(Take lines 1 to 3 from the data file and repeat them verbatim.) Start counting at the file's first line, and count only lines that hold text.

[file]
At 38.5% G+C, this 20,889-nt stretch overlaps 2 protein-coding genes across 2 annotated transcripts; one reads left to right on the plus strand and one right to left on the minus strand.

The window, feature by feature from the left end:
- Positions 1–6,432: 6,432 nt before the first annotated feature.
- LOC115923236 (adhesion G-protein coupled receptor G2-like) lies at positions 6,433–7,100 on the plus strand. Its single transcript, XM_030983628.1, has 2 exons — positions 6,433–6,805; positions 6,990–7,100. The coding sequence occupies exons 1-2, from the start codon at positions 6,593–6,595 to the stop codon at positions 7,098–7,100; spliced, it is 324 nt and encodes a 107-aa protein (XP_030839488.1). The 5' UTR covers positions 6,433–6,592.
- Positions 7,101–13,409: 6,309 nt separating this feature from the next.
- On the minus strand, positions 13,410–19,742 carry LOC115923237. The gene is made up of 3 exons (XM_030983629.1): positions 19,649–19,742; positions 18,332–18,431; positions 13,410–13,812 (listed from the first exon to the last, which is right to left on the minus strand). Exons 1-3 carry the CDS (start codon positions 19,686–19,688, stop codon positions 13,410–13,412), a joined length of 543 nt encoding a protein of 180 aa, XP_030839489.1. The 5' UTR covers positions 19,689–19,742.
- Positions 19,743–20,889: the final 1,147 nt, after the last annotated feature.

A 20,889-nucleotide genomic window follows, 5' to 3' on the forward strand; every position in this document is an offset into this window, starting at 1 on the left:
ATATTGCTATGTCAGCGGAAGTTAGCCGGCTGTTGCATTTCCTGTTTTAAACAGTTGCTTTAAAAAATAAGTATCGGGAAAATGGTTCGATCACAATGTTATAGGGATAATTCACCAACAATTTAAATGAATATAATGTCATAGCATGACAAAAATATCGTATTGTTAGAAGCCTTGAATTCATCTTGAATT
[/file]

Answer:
At 38.5% G+C, this 20,889-nt stretch overlaps 2 protein-coding genes across 2 annotated transcripts; one reads left to right on the plus strand and one right to left on the minus strand.

The window, feature by feature from the left end:
- Positions 1–6,432: 6,432 nt before the first annotated feature.